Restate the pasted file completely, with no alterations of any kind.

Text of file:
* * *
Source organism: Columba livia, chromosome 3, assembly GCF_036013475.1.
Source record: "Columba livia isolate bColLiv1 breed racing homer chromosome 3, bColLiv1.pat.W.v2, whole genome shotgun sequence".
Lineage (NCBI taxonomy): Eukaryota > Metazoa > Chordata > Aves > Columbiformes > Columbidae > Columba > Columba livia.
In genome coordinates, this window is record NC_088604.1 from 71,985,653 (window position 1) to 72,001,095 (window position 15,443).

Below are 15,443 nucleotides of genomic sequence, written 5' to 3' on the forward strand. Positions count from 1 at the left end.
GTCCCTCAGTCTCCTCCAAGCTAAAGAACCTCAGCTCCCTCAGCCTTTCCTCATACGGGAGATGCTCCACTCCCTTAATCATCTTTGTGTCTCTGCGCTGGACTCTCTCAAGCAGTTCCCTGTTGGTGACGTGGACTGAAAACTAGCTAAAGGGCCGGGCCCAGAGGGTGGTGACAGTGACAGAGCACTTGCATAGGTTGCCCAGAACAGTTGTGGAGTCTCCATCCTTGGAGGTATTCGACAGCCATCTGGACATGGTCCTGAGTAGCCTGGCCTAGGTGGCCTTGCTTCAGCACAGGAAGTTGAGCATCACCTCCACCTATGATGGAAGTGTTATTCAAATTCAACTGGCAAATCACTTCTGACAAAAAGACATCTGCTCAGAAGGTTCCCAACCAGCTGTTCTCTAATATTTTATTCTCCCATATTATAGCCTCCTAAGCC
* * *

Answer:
Source organism: Columba livia, chromosome 3, assembly GCF_036013475.1.
Source record: "Columba livia isolate bColLiv1 breed racing homer chromosome 3, bColLiv1.pat.W.v2, whole genome shotgun sequence".
Lineage (NCBI taxonomy): Eukaryota > Metazoa > Chordata > Aves > Columbiformes > Columbidae > Columba > Columba livia.
In genome coordinates, this window is record NC_088604.1 from 71,985,653 (window position 1) to 72,001,095 (window position 15,443).

Below are 15,443 nucleotides of genomic sequence, written 5' to 3' on the forward strand. Positions count from 1 at the left end.
GTCCCTCAGTCTCCTCCAAGCTAAAGAACCTCAGCTCCCTCAGCCTTTCCTCATACGGGAGATGCTCCACTCCCTTAATCATCTTTGTGTCTCTGCGCTGGACTCTCTCAAGCAGTTCCCTGTTGGTGACGTGGACTGAAAACTAGCTAAAGGGCCGGGCCCAGAGGGTGGTGACAGTGACAGAGCACTTGCATAGGTTGCCCAGAACAGTTGTGGAGTCTCCATCCTTGGAGGTATTCGACAGCCATCTGGACATGGTCCTGAGTAGCCTGGCCTAGGTGGCCTTGCTTCAGCACAGGAAGTTGAGCATCACCTCCACCTATGATGGAAGTGTTATTCAAATTCAACTGGCAAATCACTTCTGACAAAAAGACATCTGCTCAGAAGGTTCCCAACCAGCTGTTCTCTAATATTTTATTCTCCCATATTATAGCCTCCTAAGCC